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An analysis of the inter-Korean summit

By Wang Li

April 27, 2018 will be surely recorded as a historic day in the annals of international relations. As scheduled, Kim Jong-un and Moon Jae-in, the two presidents of the DPRK and the ROK will have the meeting inside the Peace House in the Panmunjom Joint Security Area, where an armistice rather than a peace treaty was signed in 1953. Legally speaking, the two Koreas are still technically at war, engaged in a frozen conflict continuing for 65 years.

As it is the first time for the North Korean leader to set foot on the South Korea soil, accordingly, it will be broadcast live to the entire world from the very first scene in which the two leaders shake hands. More than a top leaders’ meeting of the rival Koreas for the first time, the Kim-Moon summit has a historic meaning of seeking a practical and considerate way to denuclearize the Korean Peninsula that will lead to the final peace returned to the whole region. Previous inter-Korean summits were focused on the meeting itself of the leaders and the inter-Korean relations and cooperation. The denuclearization process was discussed in the form of six-party talks, which involved the two Koreas, China, the United States, Russia and Japan, but have been suspended since late 2008.

Yet, North Korea made a U-turn since the beginning of 2018 when Kim stated, “We earnestly wish the Olympic Games a success.” His remarks were unexpectedly made but could be perceived from three major factors. First, regionally President Moon Jae-in’s “moonlight” policy aims to improve inter-Korean relations and it now works partially. Second, internationally the increasingly tough sanctions against North Korea does work well. As we know, since July 2016, the United Nations Security Council has passed 11 punitive resolutions against Pyongyang, ranging from military embargo to economic sanctions. Third, personally, Kim is convinced that his country has completed the state nuclear force, the cause of building a rocket power that means a real nuclear deterrence.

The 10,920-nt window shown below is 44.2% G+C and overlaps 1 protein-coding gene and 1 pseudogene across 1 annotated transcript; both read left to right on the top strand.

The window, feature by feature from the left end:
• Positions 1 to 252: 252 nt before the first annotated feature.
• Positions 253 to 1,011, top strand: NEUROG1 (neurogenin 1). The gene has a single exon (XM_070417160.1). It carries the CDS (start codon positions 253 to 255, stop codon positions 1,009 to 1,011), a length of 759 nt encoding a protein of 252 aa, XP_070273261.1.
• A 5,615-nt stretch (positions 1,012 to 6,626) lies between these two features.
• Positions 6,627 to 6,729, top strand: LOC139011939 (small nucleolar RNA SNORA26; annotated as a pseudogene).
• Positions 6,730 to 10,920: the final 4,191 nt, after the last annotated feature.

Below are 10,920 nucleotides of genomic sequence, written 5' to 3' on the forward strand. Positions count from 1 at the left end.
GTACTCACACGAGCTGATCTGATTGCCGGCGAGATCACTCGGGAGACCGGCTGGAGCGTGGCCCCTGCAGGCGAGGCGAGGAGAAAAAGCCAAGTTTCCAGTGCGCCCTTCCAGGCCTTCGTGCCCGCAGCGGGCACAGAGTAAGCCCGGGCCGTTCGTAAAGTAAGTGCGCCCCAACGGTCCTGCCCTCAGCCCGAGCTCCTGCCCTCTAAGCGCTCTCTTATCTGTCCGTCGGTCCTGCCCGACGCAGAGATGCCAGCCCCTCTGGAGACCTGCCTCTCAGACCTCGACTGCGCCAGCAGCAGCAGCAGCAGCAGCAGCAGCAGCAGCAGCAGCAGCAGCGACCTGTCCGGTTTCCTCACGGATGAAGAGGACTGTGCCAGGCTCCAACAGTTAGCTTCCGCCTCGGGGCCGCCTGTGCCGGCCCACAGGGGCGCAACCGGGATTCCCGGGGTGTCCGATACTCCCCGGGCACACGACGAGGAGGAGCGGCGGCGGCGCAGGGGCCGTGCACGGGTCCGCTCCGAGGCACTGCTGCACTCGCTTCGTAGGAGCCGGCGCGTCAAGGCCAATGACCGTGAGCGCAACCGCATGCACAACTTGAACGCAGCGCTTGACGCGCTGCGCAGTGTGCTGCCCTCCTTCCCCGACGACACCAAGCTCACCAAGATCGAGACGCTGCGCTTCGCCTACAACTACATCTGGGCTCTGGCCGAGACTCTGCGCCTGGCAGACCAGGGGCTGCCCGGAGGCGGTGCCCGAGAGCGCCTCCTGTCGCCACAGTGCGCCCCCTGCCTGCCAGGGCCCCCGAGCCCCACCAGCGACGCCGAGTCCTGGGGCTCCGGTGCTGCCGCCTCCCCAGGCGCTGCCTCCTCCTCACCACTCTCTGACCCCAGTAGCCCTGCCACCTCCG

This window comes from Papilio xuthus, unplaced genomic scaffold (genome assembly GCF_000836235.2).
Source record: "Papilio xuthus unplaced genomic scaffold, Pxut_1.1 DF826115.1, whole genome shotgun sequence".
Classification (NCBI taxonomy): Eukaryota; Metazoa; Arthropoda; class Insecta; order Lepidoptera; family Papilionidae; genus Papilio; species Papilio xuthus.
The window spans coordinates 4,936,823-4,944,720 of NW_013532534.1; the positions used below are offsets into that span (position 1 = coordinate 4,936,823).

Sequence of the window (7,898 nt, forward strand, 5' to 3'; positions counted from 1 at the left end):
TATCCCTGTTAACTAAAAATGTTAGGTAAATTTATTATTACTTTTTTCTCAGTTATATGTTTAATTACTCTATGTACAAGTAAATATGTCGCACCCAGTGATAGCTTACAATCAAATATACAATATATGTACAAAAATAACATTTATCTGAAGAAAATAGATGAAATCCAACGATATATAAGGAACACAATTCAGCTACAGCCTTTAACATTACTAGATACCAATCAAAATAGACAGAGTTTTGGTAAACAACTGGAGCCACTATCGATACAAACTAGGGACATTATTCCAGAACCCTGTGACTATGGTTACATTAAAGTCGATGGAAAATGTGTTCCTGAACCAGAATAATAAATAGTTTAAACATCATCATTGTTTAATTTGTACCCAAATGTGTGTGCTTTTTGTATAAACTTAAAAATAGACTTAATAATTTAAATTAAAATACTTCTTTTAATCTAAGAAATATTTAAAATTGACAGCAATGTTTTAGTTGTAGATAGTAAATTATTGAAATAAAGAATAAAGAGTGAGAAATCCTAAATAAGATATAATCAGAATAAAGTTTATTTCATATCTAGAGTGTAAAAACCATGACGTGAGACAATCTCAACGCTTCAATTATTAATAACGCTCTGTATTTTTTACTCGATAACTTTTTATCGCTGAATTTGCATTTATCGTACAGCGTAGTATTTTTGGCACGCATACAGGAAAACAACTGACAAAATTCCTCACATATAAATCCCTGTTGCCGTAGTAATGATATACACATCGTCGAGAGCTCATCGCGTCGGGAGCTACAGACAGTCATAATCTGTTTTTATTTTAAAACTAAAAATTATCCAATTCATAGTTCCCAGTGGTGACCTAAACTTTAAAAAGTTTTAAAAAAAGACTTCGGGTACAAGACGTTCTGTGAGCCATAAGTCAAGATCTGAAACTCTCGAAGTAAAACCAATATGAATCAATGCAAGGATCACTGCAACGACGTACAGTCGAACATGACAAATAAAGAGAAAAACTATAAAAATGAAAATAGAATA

Given all the discussions above, Kim has appeared more confident and much more transparent than ever before because of his recent trip to Beijing where he met his Chinese counterpart Xi Jin-ping, the paramount leader of China. According to the press release, Kim expressed his willingness to commit to denuclearization talks with Moon and Trump, as scheduled in April and in May. Equally, during the following meeting, Kim further made it clear that his country has no reason to possess a nuclear program if its security is guaranteed and military threats toward it are removed. More recently, Kim spoke at the third Plenary Meeting of the ruling Workers’ Party of Korea (WPK) last week that North Korea would discontinue nuclear and missile tests and close down its main nuclear testing facility in Punggye-ri, where all of its six nuclear tests were conducted over the past years.